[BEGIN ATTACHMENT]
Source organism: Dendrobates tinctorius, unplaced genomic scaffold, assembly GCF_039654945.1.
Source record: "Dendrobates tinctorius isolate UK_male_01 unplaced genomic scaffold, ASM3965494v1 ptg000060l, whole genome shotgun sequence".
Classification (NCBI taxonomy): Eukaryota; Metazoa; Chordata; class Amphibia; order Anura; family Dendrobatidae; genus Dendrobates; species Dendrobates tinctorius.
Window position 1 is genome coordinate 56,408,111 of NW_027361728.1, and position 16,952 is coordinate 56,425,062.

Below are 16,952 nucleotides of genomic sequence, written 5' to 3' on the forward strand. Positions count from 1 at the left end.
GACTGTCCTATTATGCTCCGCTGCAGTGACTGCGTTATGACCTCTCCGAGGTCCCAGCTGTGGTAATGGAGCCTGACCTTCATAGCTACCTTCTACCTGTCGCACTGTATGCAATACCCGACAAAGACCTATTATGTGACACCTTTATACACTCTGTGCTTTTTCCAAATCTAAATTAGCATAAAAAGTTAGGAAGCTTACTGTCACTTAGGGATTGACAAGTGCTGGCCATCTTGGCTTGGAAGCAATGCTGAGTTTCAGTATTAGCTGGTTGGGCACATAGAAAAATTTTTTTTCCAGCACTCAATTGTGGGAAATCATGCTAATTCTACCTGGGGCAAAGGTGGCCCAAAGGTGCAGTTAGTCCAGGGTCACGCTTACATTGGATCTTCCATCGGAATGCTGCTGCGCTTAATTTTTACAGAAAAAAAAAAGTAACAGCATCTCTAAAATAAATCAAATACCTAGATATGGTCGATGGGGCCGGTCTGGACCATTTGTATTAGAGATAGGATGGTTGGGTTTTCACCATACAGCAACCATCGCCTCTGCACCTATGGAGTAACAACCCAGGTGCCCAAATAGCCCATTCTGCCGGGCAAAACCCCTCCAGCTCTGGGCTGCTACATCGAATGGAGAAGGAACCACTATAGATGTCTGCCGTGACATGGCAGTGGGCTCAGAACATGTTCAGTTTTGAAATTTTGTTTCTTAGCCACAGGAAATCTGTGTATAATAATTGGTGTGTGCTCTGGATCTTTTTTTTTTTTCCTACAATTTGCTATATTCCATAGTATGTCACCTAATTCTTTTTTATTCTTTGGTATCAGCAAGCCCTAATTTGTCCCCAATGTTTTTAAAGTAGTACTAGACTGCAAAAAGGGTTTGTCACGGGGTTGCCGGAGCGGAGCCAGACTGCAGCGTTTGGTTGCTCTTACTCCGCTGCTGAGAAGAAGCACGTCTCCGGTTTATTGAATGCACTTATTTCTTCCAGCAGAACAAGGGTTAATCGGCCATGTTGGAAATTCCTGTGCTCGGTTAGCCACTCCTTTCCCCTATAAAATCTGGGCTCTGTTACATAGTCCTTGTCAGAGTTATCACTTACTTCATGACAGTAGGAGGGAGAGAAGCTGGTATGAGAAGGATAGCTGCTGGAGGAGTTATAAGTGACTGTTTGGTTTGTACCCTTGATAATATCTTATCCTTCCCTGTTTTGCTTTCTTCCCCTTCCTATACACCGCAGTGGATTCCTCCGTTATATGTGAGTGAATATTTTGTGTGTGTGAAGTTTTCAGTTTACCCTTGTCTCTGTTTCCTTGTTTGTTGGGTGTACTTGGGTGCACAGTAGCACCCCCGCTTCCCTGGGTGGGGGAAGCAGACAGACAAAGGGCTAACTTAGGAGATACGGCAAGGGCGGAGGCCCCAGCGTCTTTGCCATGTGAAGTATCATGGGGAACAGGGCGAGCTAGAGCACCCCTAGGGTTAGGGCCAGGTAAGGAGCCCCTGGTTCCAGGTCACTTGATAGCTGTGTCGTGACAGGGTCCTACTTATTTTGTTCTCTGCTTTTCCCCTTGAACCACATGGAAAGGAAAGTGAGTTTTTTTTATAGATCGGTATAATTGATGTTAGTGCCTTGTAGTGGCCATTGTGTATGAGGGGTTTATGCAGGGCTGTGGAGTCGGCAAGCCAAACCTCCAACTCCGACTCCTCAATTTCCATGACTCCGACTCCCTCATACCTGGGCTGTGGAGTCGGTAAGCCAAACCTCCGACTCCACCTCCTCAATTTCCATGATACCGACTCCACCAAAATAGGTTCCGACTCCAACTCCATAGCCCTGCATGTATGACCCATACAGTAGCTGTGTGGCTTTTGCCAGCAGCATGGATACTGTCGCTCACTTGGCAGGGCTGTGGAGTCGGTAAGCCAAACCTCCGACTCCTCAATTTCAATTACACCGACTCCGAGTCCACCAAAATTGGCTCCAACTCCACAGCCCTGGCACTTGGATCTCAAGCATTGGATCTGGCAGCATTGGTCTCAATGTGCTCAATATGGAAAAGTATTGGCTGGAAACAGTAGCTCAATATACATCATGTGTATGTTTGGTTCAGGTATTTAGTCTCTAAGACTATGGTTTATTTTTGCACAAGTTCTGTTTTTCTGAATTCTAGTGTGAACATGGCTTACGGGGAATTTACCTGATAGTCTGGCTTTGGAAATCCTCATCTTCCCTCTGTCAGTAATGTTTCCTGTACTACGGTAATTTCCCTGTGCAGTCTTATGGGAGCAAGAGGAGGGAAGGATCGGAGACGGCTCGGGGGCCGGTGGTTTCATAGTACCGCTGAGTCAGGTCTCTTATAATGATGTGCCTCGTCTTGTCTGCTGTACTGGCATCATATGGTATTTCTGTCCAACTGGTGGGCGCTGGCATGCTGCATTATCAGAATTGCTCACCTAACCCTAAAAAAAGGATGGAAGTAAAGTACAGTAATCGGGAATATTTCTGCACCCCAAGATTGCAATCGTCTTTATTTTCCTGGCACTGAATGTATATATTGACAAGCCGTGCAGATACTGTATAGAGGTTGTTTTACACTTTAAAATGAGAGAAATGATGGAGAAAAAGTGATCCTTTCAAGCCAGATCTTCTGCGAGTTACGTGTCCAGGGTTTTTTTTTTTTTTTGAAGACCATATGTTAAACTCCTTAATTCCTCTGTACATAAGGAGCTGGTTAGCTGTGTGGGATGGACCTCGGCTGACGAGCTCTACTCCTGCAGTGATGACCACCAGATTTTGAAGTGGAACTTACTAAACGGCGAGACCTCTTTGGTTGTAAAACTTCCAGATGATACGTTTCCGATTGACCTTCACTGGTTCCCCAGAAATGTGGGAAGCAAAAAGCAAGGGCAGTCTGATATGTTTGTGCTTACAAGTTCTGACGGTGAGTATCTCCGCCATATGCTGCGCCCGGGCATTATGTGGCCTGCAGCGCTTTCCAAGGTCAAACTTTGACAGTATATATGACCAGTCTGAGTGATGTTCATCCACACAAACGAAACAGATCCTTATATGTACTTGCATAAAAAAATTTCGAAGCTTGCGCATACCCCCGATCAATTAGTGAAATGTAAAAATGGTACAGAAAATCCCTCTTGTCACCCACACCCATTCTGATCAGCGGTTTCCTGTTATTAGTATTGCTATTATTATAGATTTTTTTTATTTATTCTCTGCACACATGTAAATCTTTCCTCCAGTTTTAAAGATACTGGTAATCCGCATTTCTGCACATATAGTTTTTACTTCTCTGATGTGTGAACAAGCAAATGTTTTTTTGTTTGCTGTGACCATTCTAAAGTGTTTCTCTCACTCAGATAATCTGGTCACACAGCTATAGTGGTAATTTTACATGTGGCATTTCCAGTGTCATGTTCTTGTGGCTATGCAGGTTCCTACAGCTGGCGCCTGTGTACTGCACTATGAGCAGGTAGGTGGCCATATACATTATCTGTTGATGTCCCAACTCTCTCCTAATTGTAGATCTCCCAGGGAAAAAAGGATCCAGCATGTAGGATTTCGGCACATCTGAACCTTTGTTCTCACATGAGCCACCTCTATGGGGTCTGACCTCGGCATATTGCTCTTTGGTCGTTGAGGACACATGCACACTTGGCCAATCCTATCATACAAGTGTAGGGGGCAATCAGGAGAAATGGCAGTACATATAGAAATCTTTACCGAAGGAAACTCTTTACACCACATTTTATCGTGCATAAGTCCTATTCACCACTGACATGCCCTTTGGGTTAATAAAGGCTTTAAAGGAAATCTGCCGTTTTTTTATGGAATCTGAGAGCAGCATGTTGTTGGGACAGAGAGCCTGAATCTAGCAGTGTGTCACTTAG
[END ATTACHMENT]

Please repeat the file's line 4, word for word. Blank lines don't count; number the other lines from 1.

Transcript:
Window position 1 is genome coordinate 56,408,111 of NW_027361728.1, and position 16,952 is coordinate 56,425,062.